Louis XIII of France
Louis XIII was a monarch of the House of Bourbon, King of France from 1610 to 1643 and King of Navarre from 1610 to 1620, when the crown of Navarre was merged with the French crown. Shortly before his ninth birthday, Louis became king of France and Navarre after his father Henry IV was assassinated, his mother, Marie de' Medici, acted as regent during his minority. Mismanagement of the kingdom and ceaseless political intrigues by Marie and her Italian favourites led the young king to take power in 1617 by exiling his mother and executing her followers, including Concino Concini, the most influential Italian at the French court. Louis XIII, taciturn and suspicious, relied on his chief ministers, first Charles d'Albert, duc de Luynes and Cardinal Richelieu, to govern the Kingdom of France. King and cardinal are remembered for establishing the Académie française, ending the revolt of the French nobility, they systematically denounced the use of private violence. By the end of 1620s, Richelieu established "the royal monopoly of force" as the ruling doctrine.
The reign of Louis "the Just" was marked by the struggles against the Huguenots and Habsburg Spain. Born at the Palace of Fontainebleau, Louis XIII was the oldest child of King Henry IV of France and his second wife Marie de' Medici; as son of the king, he was a Fils de France, as the eldest son, Dauphin of France. His father Henry IV was the first French king of the House of Bourbon, having succeeded his second cousin, Henry III of France, in application of Salic law. Louis XIII's paternal grandparents were Antoine de Bourbon, duc de Vendôme, Jeanne d'Albret, Queen of Navarre, his maternal grandparents were Francesco I de' Medici, Grand Duke of Tuscany, Joanna of Austria, Grand Duchess of Tuscany. Eleonora de' Medici, his maternal aunt, was his godmother; as a child, he was raised under the supervision of the royal governess Françoise de Montglat. The ambassador of King James I of England to the court of France, Sir Edward Herbert, who presented his credentials to Louis XIII in 1619, remarked on Louis’s extreme congenital speech impediment and his double teeth:...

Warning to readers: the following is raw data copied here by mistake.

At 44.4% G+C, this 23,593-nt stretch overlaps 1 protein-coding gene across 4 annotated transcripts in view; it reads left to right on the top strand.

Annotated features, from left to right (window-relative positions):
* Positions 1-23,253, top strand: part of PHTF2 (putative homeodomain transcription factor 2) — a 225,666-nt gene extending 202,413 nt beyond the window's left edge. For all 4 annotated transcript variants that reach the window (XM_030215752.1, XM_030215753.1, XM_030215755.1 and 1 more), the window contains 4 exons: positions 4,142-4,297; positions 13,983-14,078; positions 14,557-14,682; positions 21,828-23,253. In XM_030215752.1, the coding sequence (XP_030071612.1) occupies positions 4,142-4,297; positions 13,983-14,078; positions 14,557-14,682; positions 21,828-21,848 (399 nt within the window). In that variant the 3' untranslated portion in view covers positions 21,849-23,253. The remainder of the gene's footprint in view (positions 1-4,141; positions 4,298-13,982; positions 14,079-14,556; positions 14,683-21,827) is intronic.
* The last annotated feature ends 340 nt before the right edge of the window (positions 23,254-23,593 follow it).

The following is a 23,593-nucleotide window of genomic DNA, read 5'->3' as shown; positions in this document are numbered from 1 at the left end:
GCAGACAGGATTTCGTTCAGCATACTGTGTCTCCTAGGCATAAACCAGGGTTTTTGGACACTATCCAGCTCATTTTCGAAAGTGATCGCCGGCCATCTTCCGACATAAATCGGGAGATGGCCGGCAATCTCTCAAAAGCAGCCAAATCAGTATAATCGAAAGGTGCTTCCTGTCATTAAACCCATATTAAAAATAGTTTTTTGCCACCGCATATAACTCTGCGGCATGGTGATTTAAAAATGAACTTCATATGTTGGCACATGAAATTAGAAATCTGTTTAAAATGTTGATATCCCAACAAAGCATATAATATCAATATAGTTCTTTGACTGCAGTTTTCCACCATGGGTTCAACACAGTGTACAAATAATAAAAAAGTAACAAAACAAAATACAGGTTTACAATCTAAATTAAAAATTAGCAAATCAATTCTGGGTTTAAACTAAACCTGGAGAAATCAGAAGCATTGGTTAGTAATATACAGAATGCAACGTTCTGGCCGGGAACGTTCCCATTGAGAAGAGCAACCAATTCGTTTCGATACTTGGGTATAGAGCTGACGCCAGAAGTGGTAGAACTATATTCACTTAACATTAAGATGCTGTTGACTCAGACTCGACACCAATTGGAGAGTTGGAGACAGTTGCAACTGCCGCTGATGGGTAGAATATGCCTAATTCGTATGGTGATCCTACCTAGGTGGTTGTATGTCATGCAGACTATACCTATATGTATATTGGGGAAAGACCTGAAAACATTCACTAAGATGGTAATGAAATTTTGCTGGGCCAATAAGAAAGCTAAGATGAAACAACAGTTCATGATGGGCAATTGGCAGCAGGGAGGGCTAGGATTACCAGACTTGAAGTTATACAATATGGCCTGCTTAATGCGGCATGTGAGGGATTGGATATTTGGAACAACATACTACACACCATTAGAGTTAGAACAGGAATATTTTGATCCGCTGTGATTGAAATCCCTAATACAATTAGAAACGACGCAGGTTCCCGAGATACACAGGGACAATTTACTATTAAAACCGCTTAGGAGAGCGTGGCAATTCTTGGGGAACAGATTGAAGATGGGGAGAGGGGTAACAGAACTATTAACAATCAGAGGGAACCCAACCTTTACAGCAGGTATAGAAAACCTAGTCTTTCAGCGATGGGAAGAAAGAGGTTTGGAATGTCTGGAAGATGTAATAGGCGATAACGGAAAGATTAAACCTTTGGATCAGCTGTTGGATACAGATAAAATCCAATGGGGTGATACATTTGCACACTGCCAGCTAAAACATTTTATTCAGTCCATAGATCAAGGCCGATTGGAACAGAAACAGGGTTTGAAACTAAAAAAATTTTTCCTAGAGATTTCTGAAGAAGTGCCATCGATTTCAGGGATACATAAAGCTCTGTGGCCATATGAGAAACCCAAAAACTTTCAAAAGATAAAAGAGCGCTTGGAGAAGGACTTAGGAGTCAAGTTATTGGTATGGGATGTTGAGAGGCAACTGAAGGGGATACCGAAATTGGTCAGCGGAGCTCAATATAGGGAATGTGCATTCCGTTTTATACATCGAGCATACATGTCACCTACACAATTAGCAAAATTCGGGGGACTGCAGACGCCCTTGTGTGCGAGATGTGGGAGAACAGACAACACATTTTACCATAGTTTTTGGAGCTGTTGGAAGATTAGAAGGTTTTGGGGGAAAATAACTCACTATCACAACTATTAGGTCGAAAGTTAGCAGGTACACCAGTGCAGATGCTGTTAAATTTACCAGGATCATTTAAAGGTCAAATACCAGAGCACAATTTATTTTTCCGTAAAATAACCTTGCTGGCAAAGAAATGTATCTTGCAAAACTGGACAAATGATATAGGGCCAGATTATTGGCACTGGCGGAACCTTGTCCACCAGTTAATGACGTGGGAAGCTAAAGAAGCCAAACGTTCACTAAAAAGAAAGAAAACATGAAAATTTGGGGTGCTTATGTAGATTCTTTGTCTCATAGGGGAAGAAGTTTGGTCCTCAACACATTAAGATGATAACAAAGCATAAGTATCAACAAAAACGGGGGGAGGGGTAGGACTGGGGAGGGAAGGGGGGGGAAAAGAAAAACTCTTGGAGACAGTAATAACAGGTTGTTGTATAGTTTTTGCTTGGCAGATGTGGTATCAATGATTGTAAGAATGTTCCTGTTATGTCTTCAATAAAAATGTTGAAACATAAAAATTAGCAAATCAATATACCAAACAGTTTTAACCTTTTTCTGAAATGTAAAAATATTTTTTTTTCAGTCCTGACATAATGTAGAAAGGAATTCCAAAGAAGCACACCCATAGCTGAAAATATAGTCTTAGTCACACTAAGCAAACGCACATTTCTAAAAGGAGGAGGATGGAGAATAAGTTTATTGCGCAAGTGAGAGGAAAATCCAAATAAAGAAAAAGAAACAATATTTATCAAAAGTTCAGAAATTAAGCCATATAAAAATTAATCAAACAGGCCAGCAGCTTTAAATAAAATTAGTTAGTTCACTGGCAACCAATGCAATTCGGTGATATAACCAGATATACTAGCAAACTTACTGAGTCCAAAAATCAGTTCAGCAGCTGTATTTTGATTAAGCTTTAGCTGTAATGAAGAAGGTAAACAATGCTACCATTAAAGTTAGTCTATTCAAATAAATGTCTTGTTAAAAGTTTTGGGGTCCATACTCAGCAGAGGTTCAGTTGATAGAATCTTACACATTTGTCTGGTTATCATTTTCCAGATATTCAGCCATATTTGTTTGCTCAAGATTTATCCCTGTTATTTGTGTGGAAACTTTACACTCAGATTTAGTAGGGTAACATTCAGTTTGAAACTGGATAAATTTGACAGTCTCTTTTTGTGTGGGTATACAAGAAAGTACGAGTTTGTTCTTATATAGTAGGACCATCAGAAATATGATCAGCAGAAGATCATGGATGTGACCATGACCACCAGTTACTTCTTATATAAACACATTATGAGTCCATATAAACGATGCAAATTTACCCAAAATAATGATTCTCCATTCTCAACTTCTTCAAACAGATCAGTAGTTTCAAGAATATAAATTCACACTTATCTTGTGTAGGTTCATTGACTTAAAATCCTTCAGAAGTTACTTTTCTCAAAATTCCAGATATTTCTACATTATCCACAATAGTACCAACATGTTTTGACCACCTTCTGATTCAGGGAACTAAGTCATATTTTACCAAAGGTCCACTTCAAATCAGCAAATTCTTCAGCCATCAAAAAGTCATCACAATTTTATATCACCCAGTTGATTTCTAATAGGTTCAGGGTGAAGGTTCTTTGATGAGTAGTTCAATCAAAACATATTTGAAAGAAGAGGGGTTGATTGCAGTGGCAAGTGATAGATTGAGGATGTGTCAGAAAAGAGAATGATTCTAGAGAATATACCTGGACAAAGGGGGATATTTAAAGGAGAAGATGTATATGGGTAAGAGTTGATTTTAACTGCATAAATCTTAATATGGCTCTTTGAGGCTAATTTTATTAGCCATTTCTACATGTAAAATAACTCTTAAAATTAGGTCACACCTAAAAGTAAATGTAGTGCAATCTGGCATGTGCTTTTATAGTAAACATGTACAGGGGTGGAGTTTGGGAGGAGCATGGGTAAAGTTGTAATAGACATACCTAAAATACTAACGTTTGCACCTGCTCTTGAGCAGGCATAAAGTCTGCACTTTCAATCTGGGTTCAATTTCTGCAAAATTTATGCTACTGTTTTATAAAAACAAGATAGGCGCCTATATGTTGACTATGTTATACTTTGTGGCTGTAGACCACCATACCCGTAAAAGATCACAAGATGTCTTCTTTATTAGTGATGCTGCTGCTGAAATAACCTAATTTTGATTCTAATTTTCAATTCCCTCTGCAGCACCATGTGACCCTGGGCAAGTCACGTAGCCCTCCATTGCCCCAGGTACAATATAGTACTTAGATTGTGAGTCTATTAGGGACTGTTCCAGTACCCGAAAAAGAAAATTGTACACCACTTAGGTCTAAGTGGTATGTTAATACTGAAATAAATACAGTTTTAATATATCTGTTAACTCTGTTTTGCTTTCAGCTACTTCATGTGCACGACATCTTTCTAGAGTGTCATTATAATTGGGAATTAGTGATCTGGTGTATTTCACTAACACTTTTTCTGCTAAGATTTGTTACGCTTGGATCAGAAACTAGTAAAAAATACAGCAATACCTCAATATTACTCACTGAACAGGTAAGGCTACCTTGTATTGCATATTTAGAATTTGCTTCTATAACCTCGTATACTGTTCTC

I presented to the King a letter of credence from the King my master: the King assured me of a reciprocal affection to the King my master, of my particular welcome to his Court: his words were never many, as being so extream a stutterer that he would sometimes hold his tongue out of his mouth a good while before he could speak so much as one word. Although Louis XIII became of age at thirteen, his mother did not give up her position as Regent until 1617, when he was 16. Marie maintained most of her husband's ministers, with the exception of Maximilien de Béthune, Duke of Sully, unpopular in the country, she relied on Nicolas de Neufville, seigneur de Villeroy, Noël Brûlart de Sillery, Pierre Jeannin for political advice. Marie pursued a moderate policy, she was not, able to prevent rebellion by nobles such as Henri, Prince of Condé, second in line to the throne after Marie's second surviving son Gaston, Duke of Orléans. Condé squabbled with Marie in 1614, raised an army, but he found little support in the country, Marie was able to raise her own army.